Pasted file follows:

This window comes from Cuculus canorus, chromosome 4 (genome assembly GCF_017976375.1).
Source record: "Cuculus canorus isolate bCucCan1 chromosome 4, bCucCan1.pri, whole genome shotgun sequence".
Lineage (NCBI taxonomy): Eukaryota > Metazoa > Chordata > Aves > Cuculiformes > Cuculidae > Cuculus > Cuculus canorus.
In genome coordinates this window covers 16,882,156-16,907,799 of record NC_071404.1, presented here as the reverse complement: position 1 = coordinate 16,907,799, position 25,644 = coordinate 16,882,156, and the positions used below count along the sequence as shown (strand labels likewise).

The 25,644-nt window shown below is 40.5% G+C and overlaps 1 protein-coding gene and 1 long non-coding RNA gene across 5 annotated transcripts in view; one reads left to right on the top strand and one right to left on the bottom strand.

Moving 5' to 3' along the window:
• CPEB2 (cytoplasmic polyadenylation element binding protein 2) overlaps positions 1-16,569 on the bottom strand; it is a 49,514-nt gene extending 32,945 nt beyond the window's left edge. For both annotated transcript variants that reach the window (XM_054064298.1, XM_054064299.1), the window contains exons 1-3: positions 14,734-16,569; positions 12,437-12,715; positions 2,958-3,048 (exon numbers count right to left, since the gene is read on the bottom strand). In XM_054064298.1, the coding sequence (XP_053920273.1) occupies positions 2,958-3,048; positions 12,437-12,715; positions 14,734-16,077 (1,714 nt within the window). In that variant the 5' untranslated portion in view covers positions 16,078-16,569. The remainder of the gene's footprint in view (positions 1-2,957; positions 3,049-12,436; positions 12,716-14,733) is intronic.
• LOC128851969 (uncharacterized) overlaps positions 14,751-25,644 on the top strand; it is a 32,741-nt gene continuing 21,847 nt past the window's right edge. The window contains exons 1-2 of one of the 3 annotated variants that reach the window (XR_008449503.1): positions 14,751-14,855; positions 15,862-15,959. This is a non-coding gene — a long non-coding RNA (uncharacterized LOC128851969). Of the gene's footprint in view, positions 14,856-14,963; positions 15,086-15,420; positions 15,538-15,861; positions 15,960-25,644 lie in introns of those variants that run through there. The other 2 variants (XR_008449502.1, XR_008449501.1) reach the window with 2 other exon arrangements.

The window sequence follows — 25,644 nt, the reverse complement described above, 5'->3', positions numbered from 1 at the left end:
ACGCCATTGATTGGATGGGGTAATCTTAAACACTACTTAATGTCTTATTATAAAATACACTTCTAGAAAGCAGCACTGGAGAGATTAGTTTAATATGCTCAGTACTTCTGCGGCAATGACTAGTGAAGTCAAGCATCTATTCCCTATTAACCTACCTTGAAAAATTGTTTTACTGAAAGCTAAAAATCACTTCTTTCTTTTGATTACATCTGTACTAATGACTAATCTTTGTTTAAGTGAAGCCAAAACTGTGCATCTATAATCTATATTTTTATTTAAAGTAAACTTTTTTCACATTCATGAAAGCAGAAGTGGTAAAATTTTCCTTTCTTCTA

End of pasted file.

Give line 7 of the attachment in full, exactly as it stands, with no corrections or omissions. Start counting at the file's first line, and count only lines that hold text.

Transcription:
• CPEB2 (cytoplasmic polyadenylation element binding protein 2) overlaps positions 1-16,569 on the bottom strand; it is a 49,514-nt gene extending 32,945 nt beyond the window's left edge. For both annotated transcript variants that reach the window (XM_054064298.1, XM_054064299.1), the window contains exons 1-3: positions 14,734-16,569; positions 12,437-12,715; positions 2,958-3,048 (exon numbers count right to left, since the gene is read on the bottom strand). In XM_054064298.1, the coding sequence (XP_053920273.1) occupies positions 2,958-3,048; positions 12,437-12,715; positions 14,734-16,077 (1,714 nt within the window). In that variant the 5' untranslated portion in view covers positions 16,078-16,569. The remainder of the gene's footprint in view (positions 1-2,957; positions 3,049-12,436; positions 12,716-14,733) is intronic.